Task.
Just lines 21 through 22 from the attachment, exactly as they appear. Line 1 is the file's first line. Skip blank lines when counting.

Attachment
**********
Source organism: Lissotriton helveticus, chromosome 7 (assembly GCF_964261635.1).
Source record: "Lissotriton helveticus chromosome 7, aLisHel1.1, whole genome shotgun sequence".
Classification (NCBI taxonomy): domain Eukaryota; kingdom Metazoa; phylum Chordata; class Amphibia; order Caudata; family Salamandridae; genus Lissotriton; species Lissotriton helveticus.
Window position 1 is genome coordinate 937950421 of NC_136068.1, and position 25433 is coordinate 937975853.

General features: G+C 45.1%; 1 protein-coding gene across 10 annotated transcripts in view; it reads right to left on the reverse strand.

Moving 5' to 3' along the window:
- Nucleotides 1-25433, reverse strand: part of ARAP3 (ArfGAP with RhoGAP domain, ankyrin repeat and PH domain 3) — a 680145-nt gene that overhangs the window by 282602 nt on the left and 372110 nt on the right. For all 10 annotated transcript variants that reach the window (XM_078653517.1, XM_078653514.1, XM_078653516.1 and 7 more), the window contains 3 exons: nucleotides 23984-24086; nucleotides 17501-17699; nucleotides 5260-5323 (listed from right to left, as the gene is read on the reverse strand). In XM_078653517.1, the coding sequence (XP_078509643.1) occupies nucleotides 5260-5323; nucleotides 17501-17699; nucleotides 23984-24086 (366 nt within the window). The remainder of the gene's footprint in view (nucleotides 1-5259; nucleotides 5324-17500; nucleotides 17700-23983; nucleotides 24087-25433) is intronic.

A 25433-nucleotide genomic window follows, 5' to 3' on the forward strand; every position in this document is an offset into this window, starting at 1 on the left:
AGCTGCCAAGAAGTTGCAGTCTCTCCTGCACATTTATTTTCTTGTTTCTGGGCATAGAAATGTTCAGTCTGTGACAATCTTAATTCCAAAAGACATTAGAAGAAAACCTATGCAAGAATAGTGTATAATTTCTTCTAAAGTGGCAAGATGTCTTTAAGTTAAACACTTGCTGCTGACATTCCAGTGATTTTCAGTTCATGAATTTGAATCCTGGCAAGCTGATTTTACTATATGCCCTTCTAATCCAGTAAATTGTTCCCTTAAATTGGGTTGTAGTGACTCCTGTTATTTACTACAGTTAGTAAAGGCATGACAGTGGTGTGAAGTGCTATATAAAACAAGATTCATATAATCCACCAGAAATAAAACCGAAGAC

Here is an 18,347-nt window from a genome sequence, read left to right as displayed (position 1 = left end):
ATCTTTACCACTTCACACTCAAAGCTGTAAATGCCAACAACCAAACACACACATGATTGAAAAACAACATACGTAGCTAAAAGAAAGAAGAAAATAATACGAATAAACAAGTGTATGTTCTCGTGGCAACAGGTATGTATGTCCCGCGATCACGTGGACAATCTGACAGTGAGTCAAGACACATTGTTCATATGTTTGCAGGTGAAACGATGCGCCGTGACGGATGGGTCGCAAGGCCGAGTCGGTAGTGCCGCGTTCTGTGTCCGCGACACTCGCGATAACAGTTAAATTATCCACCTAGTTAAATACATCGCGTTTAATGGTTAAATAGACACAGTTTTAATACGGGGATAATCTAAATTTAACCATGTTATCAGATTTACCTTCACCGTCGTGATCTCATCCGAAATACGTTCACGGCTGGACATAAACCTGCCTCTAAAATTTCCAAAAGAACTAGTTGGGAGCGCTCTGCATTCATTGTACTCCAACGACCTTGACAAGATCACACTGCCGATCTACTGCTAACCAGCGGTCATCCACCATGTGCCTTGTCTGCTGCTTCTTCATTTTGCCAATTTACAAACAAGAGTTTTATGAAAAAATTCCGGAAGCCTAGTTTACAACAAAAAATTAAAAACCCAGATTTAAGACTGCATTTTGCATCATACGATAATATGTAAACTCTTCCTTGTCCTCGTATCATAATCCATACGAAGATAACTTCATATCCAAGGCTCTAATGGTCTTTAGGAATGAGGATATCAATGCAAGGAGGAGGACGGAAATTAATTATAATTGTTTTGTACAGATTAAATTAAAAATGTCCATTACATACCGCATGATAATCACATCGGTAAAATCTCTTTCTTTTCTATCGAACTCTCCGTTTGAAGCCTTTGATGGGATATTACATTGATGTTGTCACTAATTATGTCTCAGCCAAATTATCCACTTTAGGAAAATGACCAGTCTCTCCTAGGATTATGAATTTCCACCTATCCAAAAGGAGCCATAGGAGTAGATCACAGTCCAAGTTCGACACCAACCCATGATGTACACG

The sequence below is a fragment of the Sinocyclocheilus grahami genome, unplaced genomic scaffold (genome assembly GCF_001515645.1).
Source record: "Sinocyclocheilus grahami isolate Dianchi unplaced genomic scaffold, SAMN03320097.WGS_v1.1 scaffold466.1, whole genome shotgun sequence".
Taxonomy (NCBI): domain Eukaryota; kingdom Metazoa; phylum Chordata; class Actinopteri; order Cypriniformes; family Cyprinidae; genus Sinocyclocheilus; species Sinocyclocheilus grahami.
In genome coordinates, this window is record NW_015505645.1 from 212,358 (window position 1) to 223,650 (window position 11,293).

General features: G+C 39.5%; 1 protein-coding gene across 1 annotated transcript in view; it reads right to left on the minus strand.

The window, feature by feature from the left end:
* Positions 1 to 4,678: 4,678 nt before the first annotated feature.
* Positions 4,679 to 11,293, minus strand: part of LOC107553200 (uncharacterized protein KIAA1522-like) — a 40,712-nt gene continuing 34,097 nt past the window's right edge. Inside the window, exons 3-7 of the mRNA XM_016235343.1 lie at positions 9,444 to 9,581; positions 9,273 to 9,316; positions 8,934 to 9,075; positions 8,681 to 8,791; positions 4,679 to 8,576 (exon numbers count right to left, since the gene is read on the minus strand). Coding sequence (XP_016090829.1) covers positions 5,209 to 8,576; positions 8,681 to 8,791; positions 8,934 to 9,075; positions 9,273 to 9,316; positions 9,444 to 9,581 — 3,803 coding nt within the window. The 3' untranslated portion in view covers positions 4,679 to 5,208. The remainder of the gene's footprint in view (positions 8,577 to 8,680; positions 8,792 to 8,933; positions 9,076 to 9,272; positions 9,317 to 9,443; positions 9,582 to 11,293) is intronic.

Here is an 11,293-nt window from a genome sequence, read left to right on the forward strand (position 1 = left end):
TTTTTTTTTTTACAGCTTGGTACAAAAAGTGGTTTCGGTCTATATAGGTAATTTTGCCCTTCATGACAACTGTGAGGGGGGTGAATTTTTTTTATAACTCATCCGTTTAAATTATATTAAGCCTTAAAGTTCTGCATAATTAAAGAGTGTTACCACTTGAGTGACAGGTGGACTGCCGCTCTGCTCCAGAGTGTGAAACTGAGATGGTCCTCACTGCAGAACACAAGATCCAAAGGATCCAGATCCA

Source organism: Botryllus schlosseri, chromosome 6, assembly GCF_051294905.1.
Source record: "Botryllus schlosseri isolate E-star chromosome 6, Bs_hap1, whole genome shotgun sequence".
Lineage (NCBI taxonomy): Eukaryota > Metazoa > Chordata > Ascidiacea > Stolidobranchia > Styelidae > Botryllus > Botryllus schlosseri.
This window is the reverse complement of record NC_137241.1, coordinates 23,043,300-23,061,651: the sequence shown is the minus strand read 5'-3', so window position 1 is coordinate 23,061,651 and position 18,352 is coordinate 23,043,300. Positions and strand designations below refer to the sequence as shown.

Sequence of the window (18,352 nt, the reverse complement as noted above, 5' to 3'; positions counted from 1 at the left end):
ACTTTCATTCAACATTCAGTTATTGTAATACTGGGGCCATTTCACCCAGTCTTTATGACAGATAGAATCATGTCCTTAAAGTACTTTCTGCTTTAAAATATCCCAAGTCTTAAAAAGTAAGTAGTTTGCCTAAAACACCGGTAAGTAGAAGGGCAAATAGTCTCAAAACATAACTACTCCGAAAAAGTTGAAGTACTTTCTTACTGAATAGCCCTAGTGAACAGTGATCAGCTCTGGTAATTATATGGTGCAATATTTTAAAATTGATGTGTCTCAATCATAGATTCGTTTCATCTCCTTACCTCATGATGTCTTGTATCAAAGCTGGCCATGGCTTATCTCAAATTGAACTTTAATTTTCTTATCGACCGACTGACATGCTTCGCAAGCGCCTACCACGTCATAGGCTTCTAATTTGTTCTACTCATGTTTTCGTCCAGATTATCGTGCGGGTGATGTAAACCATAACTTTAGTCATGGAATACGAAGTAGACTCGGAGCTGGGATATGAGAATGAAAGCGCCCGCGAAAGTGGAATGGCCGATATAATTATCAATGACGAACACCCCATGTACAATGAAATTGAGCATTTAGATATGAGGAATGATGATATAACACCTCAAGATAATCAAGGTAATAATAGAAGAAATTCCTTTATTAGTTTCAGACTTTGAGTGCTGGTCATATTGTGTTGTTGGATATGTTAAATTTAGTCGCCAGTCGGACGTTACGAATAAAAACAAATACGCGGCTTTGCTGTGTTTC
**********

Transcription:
TTTTTTTTTTTACAGCTTGGTACAAAAAGTGGTTTCGGTCTATATAGGTAATTTTGCCCTTCATGACAACTGTGAGGGGGGTGAATTTTTTTTATAACTCATCCGTTTAAATTATATTAAGCCTTAAAGTTCTGCATAATTAAAGAGTGTTACCACTTGAGTGACAGGTGGACTGCCGCTCTGCTCCAGAGTGTGAAACTGAGATGGTCCTCACTGCAGAACACAAGATCCAAAGGATCCAGATCCA

Source organism: Botryllus schlosseri, chromosome 6, assembly GCF_051294905.1.